Don Eisenschenk, Minnetonka
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By focusing on medical care, the article “No training, but lives puts in their hands” (Aug. 17) missed the majority of the work that PCAs like me do every day. We assist seniors and people with disabilities with tasks like bathing, dressing and using the toilet, allowing them to live independently in their homes instead of moving into more expensive institutions. Many direct their own support services.
The article also left out that this summer 9,000 home care workers signed cards to trigger the largest union election in state history, and we’ll know the results soon. When we win, we’ll begin negotiating with the state over important issues like training, pay and benefits. In states where home care workers have a union, they’ve made dramatic improvements for both workers and their clients through decreased turnover and better training.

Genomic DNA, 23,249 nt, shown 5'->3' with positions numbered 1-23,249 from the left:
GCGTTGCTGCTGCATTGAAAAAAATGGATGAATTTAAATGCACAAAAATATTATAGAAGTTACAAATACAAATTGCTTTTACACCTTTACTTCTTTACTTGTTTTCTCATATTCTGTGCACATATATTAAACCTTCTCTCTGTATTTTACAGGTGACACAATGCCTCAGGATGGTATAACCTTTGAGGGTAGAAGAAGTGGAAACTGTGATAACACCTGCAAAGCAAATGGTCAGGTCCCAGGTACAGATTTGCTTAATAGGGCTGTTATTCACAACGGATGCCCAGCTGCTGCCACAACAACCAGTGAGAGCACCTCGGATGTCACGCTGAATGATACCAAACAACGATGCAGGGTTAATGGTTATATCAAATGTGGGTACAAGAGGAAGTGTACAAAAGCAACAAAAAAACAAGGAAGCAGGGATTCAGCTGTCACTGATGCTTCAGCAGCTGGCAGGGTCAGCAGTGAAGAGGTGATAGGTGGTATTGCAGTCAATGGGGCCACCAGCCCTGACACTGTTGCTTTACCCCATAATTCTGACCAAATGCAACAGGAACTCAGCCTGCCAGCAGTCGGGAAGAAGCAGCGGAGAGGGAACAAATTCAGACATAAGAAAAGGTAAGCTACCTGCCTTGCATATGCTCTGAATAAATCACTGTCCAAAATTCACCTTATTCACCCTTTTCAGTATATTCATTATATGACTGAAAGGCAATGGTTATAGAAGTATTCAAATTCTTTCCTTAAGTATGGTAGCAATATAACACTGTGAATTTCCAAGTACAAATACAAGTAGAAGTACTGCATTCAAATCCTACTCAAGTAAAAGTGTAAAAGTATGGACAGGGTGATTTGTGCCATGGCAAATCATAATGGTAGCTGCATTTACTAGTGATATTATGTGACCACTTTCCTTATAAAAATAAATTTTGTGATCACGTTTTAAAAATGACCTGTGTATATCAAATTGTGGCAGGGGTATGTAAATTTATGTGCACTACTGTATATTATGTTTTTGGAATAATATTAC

When we win our union, we will finally begin to move toward real solutions. Our work has been invisible for far too long.
Jan Wirpel, St. Louis Park
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The Aug. 17 article was disturbing for a number of reasons. It highlighted the growing unmet needs of our sick, aging population. And it showed how few of our society’s resources are being used to meet these needs.
The sad fact is, when a person runs out of money and ongoing care needs fall outside of the Medicare guidelines, there aren’t a lot of options available. That person must turn to agencies receiving government funding and end up relying on a system that is grossly overstretched, understaffed and underfunded. More regulation will not resolve this.
That being said, it is also inaccurate to paint all home care with the same brush. There are many Medicare-funded and private-pay home care agencies scrupulously adhering to regulations and providing exemplary care. I know, because I work for one of them.